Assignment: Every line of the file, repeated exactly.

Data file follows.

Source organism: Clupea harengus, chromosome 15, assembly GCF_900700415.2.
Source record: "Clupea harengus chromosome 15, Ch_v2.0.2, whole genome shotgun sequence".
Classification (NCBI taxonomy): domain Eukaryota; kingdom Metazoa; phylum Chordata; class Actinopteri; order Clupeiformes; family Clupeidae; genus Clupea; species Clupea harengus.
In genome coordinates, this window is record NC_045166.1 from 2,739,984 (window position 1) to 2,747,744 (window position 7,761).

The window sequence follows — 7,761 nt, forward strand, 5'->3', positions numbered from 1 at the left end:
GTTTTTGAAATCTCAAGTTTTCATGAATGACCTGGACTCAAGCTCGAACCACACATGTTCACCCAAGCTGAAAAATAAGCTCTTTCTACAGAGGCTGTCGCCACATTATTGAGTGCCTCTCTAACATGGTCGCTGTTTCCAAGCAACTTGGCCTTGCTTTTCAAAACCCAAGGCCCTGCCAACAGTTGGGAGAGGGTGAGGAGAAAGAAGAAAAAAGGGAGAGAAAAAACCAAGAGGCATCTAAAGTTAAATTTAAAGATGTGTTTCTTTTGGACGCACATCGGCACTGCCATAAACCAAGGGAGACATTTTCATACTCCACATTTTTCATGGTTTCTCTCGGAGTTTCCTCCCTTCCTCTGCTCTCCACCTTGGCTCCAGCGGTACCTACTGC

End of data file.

Source organism: Clupea harengus, chromosome 15, assembly GCF_900700415.2.
Source record: "Clupea harengus chromosome 15, Ch_v2.0.2, whole genome shotgun sequence".
Classification (NCBI taxonomy): domain Eukaryota; kingdom Metazoa; phylum Chordata; class Actinopteri; order Clupeiformes; family Clupeidae; genus Clupea; species Clupea harengus.
In genome coordinates, this window is record NC_045166.1 from 2,739,984 (window position 1) to 2,747,744 (window position 7,761).

The window sequence follows — 7,761 nt, forward strand, 5'->3', positions numbered from 1 at the left end:
GTTTTTGAAATCTCAAGTTTTCATGAATGACCTGGACTCAAGCTCGAACCACACATGTTCACCCAAGCTGAAAAATAAGCTCTTTCTACAGAGGCTGTCGCCACATTATTGAGTGCCTCTCTAACATGGTCGCTGTTTCCAAGCAACTTGGCCTTGCTTTTCAAAACCCAAGGCCCTGCCAACAGTTGGGAGAGGGTGAGGAGAAAGAAGAAAAAAGGGAGAGAAAAAACCAAGAGGCATCTAAAGTTAAATTTAAAGATGTGTTTCTTTTGGACGCACATCGGCACTGCCATAAACCAAGGGAGACATTTTCATACTCCACATTTTTCATGGTTTCTCTCGGAGTTTCCTCCCTTCCTCTGCTCTCCACCTTGGCTCCAGCGGTACCTACTGC